It’s said that comedy comes from a place of hurt, so that if the humor seems hurtful, no one is more hurt than the comedian. Still, when a white standup comic mimics some stereotype of a black man in a mocking way, is he bringing out the prejudices that many people keep quiet inside themselves so that the feelings can be recognized and conquered, or is he merely gratifying bigotry? If a lesbian comedian dumps on lesbians the way she fancies homophobes do, is she contributing to the stereotype as much as puncturing it?
Such questions have been on my mind since I recently watched “One Leg Too Few,” a comedy sketch involving a one-legged man written by Peter Cook and performed by Cook and Dudley Moore in 1964. (Moore was to gain Hollywood stardom a decade later.) As a child, I loved Cook and Moore and would watch anything of theirs that my parents let me.
The sketch proceeds as follows. Moore, playing the role of Mr. Spiggott, hops on one leg (the other bent mostly out of view under a raincoat) into a room where the seedy, unnamed talent agent, played by Cook, is waiting. The audience laughs uproariously as Spiggott keeps hopping around until, at the agent’s urging, he comes to rest at a chair and the interview commences. (I note that the audience suspends any awareness that a real-life one-legged applicant would have been fitted with an artificial leg.)
Once Spiggott stops at the chair, the agent observes that he has come to audition for the part of Tarzan, a “role traditionally associated with a two-legged man.”
Spiggott enthusiastically agrees: “Yes, correct, yes, yes.”
“And yet you, a unidexter, are applying for the role.”
Again, Spiggott is effusive: “Yes, right, yes.”
The agent presses on: “A role for which two legs would seem to be the minimum requirement.” The conclusion is obvious to the audience, but the agent asks if he need point out Spiggot’s deficiency for the role.
“Yes, I think you ought to.”
And quite right, too. Just because it might seem obvious which factor disqualifies him, natural anxiety mustn’t become a self-defeating assumption.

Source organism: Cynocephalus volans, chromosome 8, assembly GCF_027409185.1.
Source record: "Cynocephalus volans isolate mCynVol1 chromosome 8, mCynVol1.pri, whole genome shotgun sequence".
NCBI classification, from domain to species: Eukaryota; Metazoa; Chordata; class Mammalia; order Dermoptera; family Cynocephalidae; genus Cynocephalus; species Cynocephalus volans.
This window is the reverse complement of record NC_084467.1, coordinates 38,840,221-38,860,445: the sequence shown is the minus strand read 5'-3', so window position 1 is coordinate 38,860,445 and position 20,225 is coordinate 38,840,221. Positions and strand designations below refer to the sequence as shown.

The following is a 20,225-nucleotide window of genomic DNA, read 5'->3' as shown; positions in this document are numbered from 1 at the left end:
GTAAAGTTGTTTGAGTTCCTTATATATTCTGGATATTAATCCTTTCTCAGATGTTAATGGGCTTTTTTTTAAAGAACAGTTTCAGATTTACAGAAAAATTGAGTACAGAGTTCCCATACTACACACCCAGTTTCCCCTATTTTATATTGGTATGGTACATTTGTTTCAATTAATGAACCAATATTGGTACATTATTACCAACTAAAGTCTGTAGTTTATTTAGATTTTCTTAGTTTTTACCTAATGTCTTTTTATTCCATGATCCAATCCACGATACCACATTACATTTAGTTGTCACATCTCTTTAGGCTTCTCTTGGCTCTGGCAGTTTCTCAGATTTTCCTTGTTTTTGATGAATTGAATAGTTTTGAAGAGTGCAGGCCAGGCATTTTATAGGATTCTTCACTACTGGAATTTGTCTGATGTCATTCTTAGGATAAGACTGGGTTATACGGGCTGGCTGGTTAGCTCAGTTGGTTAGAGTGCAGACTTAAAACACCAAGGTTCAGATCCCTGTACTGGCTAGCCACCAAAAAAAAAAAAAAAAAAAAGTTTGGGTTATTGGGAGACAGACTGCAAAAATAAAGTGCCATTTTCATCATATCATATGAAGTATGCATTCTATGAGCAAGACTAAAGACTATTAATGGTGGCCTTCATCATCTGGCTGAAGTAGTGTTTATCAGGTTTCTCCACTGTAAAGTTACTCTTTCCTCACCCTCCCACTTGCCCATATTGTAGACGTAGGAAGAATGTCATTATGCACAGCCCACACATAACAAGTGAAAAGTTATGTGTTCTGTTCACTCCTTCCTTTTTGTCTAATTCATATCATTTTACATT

The agent informs Spiggott that the deficiency is in “the leg division … to the tune of one.”
Seemingly unable to recognize that the decision to reject him has already been made, Spiggott remains puzzled. So the agent goes on elaborating, at which Spiggott at last shows signs of dispiritedness.
The agent says, “I don’t think the British public is yet ready for the sight of a one-legged ape-man swinging through the jungly tendrils.”
Feeling bad for Spiggott and embarrassment for himself, the agent keeps floundering around for words that will get rid of him while preserving both men’s dignity. He comes up with the bright idea that a “unidexter” would “score over a man with no legs at all.”
Here, some members in that 1964 audience, laughing but perhaps also discomfited, might have thought of Douglas Bader, the RAF hero who had lost both legs in a prewar flying accident, who nevertheless went on to fight in the Battle of Britain and, after being shot down, serve out the rest of the war in a German prisoner-of-war camp. Paul Brickhill’s biography, Reach for the Sky (1954) depicts Bader dancing with his wife. No one would have been surprised if he’d auditioned for a part in a movie, possibly even the role of Tarzan, nor, perhaps, if he’d been chosen.
The agent’s false comfort revitalizes Spiggott: “So there’s still a chance?”
“Of course there is still hope.” The agent implausibly suggests that it’s just possible that no two-legged man will apply for the role in the next eighteen months, in which event “there is every chance” that the agency will attempt to contact Spiggott “telephonically.” That last awkward word betrays the agent’s prevarication. Spiggott stands up, shakes the agent’s hand and hops out the door. (For the lines I quote, I’m relying on what I hear in the 1964 YouTube video, as somewhat aided by the transcript of the version of the sketch that Cook and Moore performed on Saturday Night Live in 1976.)
I don’t recall having seen this sketch as a child. If I had, at that age it might have distressed me. I was uncomfortable when physical handicap was the subject of comedy. I had clubfoot, which had yet to be corrected at the time and which undoubtedly accounted for my sensitivity. My mother elevated my discomfort to an ethical level by getting annoyed whenever someone lightly said a word like “spastic” without showing awareness that it was the name for a very real physical condition.